I am, I confess, given to hyperbole. Dramatic understatements and, perhaps more often, overstatements, sometimes pass from a spice to a staple in my conversation.
Unfortunately, I now have a toddler who can repeat what I say.
So this afternoon, as I put a cranky D2 in his high chair for lunch, D1 knew what the problem was.
"D1 starving to death!"
In fact, it was a general problem. She stood and watched me spooning food into D2's mouth, cheerfully chanting, "D2 starving to death. Mama starving to death. Papa starving to death. D1 starving to death. Starving to death. Starving to death. Starving to death."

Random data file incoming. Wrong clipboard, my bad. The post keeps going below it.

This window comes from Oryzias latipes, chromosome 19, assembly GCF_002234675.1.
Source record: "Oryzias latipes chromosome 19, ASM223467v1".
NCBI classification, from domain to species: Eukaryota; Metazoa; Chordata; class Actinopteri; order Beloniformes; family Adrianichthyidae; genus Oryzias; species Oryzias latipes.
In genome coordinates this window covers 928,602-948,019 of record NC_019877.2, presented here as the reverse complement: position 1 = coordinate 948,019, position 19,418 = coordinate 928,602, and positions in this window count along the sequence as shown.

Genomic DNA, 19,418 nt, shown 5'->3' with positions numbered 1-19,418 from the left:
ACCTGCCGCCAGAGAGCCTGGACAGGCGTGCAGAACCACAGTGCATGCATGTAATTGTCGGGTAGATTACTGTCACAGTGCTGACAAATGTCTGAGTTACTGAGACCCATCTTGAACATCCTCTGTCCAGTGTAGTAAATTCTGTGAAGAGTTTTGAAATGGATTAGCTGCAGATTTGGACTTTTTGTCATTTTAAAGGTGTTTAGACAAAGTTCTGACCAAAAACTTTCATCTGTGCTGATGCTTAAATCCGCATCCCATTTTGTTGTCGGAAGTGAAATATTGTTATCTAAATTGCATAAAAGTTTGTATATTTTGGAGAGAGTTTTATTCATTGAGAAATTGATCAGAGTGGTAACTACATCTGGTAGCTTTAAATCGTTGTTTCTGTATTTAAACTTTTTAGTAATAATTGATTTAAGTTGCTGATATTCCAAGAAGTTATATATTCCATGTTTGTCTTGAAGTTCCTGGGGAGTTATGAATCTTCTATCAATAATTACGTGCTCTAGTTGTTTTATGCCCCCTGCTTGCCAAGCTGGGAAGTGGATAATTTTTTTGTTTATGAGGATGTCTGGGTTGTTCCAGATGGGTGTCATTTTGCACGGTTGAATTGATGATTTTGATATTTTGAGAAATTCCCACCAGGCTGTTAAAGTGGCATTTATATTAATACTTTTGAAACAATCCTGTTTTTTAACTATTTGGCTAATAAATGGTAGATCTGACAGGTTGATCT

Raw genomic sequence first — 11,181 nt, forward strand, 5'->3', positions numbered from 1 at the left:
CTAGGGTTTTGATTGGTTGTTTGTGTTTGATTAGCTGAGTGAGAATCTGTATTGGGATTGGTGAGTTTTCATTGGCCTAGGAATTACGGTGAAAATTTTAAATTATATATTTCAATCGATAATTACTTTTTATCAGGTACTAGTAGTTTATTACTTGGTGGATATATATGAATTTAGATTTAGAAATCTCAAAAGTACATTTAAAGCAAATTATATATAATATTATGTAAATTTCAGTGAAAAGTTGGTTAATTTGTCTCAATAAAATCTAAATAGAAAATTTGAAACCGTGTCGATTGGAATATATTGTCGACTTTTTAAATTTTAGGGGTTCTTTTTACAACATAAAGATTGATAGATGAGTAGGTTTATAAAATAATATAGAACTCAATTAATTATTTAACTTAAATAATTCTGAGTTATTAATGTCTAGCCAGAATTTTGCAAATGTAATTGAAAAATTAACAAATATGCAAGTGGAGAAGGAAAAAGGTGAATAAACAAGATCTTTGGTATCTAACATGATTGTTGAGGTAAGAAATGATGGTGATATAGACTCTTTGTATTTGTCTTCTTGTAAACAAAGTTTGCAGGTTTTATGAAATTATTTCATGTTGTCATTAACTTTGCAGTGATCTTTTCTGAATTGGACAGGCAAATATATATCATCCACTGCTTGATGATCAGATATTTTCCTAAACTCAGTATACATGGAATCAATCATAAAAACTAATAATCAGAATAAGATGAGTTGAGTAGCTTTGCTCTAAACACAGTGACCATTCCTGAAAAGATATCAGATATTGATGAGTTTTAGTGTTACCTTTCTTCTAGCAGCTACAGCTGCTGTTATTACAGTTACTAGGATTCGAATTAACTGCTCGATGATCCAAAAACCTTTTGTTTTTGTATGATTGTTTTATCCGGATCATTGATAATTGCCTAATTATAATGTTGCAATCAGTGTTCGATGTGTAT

I finally got her distracted by singing "Five Green and Speckled Frogs," which turned her towards chanting "Nice and cool, nice and cool."
Meanwhile, our lunch was waiting on DOB finishing balancing the checkbook and riding his exercise bike. He did the first and went into the bedroom to ride the bike. Only first, he lay down on the bed to contemplate the meaning of existence.
D1 followed him, propped her elbows on the bed, and observed with approval, "Papa takes forever!"
Now where did she get that phrase? A little while later I had lunch dished up and went in to ask if he was almost ready.
"Just a few more minutes," he said.
"Well," I said, "uh . . . Don't take forever."
"And why not?"
"Because I'm, uh, starving to death."